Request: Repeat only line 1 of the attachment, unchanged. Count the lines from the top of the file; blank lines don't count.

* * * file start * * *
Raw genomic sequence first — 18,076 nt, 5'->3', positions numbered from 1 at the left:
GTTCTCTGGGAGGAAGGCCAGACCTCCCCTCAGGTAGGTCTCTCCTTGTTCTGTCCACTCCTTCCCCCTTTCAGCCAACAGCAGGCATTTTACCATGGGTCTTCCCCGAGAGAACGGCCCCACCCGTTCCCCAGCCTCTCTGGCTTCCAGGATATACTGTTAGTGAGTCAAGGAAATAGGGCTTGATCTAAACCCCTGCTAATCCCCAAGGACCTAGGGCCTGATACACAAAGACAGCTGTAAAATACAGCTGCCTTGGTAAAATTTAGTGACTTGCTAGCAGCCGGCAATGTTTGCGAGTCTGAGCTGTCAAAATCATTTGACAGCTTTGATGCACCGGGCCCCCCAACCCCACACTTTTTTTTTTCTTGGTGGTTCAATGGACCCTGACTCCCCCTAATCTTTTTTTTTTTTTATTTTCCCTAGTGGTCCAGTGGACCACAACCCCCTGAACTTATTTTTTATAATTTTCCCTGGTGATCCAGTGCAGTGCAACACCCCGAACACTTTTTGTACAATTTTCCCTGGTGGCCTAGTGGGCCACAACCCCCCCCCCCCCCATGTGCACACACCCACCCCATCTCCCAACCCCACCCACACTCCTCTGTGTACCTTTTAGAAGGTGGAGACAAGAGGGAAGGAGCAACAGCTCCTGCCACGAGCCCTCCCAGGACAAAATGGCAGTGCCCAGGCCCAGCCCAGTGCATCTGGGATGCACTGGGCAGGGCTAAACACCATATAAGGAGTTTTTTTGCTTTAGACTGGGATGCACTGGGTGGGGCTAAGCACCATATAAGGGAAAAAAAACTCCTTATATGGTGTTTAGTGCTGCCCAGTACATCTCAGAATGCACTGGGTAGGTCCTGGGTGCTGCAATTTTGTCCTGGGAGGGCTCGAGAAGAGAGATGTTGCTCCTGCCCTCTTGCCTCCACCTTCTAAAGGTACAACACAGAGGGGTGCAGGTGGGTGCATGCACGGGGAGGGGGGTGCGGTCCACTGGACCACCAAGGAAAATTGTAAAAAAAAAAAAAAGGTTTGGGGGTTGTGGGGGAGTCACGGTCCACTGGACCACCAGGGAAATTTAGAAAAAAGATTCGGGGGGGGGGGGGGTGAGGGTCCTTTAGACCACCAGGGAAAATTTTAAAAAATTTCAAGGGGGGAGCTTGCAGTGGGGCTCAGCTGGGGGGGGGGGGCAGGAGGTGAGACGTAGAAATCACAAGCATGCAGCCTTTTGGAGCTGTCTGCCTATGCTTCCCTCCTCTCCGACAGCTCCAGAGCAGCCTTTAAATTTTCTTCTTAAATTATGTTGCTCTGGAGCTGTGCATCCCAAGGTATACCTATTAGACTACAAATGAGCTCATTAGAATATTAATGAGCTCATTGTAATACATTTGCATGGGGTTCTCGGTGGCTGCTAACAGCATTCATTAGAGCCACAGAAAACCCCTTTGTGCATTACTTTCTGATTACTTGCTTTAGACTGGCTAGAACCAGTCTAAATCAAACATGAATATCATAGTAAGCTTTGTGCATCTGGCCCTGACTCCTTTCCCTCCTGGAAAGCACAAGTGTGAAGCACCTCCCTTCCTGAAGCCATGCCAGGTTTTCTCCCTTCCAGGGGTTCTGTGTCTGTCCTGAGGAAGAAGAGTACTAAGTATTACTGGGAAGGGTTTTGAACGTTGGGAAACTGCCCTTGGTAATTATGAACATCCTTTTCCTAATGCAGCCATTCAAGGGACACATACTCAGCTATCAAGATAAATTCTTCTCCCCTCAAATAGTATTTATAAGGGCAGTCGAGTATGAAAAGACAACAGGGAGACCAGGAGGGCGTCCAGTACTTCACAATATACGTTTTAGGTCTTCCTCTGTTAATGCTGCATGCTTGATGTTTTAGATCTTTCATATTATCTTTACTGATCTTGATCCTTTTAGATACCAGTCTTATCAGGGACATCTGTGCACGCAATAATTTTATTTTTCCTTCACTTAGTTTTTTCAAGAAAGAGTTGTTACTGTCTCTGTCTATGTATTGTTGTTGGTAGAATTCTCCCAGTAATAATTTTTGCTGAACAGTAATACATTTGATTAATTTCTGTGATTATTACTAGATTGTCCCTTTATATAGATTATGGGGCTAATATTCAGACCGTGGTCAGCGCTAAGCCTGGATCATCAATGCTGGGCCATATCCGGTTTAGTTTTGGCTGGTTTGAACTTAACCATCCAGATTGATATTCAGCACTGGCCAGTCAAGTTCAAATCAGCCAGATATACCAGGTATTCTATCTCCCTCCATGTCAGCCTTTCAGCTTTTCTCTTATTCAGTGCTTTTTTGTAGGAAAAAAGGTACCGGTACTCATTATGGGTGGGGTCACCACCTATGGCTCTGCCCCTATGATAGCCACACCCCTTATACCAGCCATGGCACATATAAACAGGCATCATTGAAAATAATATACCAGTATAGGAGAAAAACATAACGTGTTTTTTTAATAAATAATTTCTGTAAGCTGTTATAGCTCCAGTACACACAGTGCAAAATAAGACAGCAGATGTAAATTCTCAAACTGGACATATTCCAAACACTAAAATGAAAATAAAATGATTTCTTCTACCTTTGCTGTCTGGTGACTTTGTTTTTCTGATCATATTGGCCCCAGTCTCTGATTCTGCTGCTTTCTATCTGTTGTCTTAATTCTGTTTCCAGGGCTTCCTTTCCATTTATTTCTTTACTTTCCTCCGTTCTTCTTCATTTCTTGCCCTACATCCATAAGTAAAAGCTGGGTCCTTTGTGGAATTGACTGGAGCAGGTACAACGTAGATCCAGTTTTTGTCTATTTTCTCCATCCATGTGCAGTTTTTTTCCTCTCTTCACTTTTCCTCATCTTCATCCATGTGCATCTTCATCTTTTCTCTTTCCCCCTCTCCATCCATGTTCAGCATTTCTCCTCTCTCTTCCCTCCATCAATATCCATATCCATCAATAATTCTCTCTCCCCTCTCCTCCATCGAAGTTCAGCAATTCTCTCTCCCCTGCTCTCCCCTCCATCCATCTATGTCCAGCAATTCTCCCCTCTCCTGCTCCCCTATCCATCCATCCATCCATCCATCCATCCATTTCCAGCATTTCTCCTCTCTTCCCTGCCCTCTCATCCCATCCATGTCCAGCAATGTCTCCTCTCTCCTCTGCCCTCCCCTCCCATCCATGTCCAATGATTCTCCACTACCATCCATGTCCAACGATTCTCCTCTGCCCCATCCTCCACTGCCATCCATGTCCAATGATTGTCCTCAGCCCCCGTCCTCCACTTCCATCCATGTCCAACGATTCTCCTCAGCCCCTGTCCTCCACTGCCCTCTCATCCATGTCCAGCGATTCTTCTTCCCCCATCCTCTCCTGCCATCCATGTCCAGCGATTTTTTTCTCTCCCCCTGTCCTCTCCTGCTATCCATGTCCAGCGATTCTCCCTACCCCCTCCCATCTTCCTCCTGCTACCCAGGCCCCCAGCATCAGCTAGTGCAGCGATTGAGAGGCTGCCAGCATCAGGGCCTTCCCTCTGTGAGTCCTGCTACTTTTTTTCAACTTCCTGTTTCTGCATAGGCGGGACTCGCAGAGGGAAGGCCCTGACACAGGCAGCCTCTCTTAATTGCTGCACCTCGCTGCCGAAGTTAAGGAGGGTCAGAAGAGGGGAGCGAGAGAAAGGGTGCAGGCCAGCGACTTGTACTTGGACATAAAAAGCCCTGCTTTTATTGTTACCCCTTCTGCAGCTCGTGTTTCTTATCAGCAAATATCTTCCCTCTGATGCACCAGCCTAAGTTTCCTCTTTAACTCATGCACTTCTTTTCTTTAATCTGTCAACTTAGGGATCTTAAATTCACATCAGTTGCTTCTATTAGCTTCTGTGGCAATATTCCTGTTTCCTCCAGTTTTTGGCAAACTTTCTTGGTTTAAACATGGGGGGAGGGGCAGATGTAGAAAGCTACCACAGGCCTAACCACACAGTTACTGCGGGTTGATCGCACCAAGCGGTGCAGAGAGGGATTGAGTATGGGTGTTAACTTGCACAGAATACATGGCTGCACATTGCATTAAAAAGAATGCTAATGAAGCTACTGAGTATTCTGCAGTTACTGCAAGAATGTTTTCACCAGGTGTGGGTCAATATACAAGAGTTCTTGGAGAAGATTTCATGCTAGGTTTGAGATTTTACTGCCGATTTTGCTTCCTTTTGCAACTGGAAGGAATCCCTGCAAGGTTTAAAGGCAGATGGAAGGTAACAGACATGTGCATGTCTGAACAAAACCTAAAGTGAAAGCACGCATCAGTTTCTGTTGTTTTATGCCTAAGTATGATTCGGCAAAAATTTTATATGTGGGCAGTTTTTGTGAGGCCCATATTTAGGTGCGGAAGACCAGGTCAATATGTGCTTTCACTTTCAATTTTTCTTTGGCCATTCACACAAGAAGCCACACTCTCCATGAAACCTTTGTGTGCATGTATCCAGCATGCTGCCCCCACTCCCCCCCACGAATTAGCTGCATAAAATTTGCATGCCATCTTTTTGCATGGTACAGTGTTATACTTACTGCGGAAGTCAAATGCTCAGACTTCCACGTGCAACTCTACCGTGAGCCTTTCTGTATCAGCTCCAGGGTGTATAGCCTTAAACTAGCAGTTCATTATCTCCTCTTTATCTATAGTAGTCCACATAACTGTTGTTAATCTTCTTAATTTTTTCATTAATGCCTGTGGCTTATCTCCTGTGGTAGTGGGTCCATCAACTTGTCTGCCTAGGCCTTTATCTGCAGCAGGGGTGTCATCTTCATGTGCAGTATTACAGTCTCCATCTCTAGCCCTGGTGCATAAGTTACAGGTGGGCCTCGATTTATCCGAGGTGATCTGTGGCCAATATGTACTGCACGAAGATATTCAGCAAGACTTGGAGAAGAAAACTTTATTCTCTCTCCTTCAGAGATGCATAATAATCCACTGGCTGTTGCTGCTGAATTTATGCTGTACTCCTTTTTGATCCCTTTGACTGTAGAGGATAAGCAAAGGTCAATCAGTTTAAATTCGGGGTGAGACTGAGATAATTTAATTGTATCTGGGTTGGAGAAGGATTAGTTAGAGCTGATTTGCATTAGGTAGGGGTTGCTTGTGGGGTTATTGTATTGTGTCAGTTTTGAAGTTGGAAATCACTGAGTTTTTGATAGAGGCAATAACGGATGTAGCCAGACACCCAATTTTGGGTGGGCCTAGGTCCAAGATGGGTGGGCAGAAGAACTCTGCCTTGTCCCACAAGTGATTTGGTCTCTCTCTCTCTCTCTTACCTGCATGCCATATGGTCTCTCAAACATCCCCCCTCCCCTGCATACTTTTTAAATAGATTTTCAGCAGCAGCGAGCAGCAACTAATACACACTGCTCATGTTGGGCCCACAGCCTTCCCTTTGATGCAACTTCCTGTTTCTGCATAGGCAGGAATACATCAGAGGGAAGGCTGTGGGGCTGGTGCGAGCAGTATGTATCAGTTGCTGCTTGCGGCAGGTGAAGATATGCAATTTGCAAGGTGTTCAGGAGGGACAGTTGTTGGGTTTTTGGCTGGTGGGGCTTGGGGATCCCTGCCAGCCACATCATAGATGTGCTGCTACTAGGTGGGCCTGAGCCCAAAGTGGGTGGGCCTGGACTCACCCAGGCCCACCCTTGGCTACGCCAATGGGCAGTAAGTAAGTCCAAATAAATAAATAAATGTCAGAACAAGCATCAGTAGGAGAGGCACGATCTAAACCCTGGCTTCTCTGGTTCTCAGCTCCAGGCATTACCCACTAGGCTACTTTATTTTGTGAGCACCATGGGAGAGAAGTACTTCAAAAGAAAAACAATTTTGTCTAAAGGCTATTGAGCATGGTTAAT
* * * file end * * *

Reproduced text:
Raw genomic sequence first — 18,076 nt, 5'->3', positions numbered from 1 at the left: